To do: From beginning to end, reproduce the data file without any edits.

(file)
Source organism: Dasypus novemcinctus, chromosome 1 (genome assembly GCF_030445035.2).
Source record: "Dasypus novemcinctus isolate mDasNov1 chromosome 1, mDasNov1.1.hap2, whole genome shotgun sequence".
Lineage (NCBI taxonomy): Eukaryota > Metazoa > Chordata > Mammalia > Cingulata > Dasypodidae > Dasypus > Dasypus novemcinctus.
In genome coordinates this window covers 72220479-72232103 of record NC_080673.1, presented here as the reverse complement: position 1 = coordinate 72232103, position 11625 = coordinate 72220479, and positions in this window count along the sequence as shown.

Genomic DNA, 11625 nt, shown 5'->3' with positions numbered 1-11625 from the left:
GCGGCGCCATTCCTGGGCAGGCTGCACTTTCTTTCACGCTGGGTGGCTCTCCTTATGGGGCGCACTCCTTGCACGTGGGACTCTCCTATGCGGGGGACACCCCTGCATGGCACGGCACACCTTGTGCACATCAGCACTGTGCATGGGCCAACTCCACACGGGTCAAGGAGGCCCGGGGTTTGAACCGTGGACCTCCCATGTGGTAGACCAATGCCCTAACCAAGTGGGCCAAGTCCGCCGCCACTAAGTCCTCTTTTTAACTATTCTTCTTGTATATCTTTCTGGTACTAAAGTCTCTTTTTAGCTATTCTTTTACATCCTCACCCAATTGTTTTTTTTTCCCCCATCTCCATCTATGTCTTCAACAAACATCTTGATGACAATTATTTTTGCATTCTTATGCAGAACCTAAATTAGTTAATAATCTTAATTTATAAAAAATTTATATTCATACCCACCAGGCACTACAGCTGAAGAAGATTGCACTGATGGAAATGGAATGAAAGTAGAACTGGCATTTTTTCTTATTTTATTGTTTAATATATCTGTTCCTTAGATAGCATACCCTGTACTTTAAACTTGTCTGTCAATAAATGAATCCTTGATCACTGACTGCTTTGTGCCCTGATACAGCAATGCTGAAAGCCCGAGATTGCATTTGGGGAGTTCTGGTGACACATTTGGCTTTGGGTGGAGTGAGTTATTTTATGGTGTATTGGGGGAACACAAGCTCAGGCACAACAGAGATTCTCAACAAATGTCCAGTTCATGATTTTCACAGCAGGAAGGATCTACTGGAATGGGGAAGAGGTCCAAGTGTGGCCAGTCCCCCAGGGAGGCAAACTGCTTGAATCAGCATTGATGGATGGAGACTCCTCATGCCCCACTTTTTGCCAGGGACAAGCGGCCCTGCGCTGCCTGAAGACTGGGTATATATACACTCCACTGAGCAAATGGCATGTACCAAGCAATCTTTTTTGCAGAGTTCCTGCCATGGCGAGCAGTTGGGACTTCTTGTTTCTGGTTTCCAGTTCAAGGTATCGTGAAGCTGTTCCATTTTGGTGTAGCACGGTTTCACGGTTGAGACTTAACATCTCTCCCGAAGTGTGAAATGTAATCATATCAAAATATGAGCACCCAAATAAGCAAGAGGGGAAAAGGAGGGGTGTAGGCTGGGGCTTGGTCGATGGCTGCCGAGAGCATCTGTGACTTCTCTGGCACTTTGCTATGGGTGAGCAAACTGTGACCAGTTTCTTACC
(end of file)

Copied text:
Source organism: Dasypus novemcinctus, chromosome 1 (genome assembly GCF_030445035.2).
Source record: "Dasypus novemcinctus isolate mDasNov1 chromosome 1, mDasNov1.1.hap2, whole genome shotgun sequence".
Lineage (NCBI taxonomy): Eukaryota > Metazoa > Chordata > Mammalia > Cingulata > Dasypodidae > Dasypus > Dasypus novemcinctus.
In genome coordinates this window covers 72220479-72232103 of record NC_080673.1, presented here as the reverse complement: position 1 = coordinate 72232103, position 11625 = coordinate 72220479, and positions in this window count along the sequence as shown.

Genomic DNA, 11625 nt, shown 5'->3' with positions numbered 1-11625 from the left:
GCGGCGCCATTCCTGGGCAGGCTGCACTTTCTTTCACGCTGGGTGGCTCTCCTTATGGGGCGCACTCCTTGCACGTGGGACTCTCCTATGCGGGGGACACCCCTGCATGGCACGGCACACCTTGTGCACATCAGCACTGTGCATGGGCCAACTCCACACGGGTCAAGGAGGCCCGGGGTTTGAACCGTGGACCTCCCATGTGGTAGACCAATGCCCTAACCAAGTGGGCCAAGTCCGCCGCCACTAAGTCCTCTTTTTAACTATTCTTCTTGTATATCTTTCTGGTACTAAAGTCTCTTTTTAGCTATTCTTTTACATCCTCACCCAATTGTTTTTTTTTCCCCCATCTCCATCTATGTCTTCAACAAACATCTTGATGACAATTATTTTTGCATTCTTATGCAGAACCTAAATTAGTTAATAATCTTAATTTATAAAAAATTTATATTCATACCCACCAGGCACTACAGCTGAAGAAGATTGCACTGATGGAAATGGAATGAAAGTAGAACTGGCATTTTTTCTTATTTTATTGTTTAATATATCTGTTCCTTAGATAGCATACCCTGTACTTTAAACTTGTCTGTCAATAAATGAATCCTTGATCACTGACTGCTTTGTGCCCTGATACAGCAATGCTGAAAGCCCGAGATTGCATTTGGGGAGTTCTGGTGACACATTTGGCTTTGGGTGGAGTGAGTTATTTTATGGTGTATTGGGGGAACACAAGCTCAGGCACAACAGAGATTCTCAACAAATGTCCAGTTCATGATTTTCACAGCAGGAAGGATCTACTGGAATGGGGAAGAGGTCCAAGTGTGGCCAGTCCCCCAGGGAGGCAAACTGCTTGAATCAGCATTGATGGATGGAGACTCCTCATGCCCCACTTTTTGCCAGGGACAAGCGGCCCTGCGCTGCCTGAAGACTGGGTATATATACACTCCACTGAGCAAATGGCATGTACCAAGCAATCTTTTTTGCAGAGTTCCTGCCATGGCGAGCAGTTGGGACTTCTTGTTTCTGGTTTCCAGTTCAAGGTATCGTGAAGCTGTTCCATTTTGGTGTAGCACGGTTTCACGGTTGAGACTTAACATCTCTCCCGAAGTGTGAAATGTAATCATATCAAAATATGAGCACCCAAATAAGCAAGAGGGGAAAAGGAGGGGTGTAGGCTGGGGCTTGGTCGATGGCTGCCGAGAGCATCTGTGACTTCTCTGGCACTTTGCTATGGGTGAGCAAACTGTGACCAGTTTCTTACC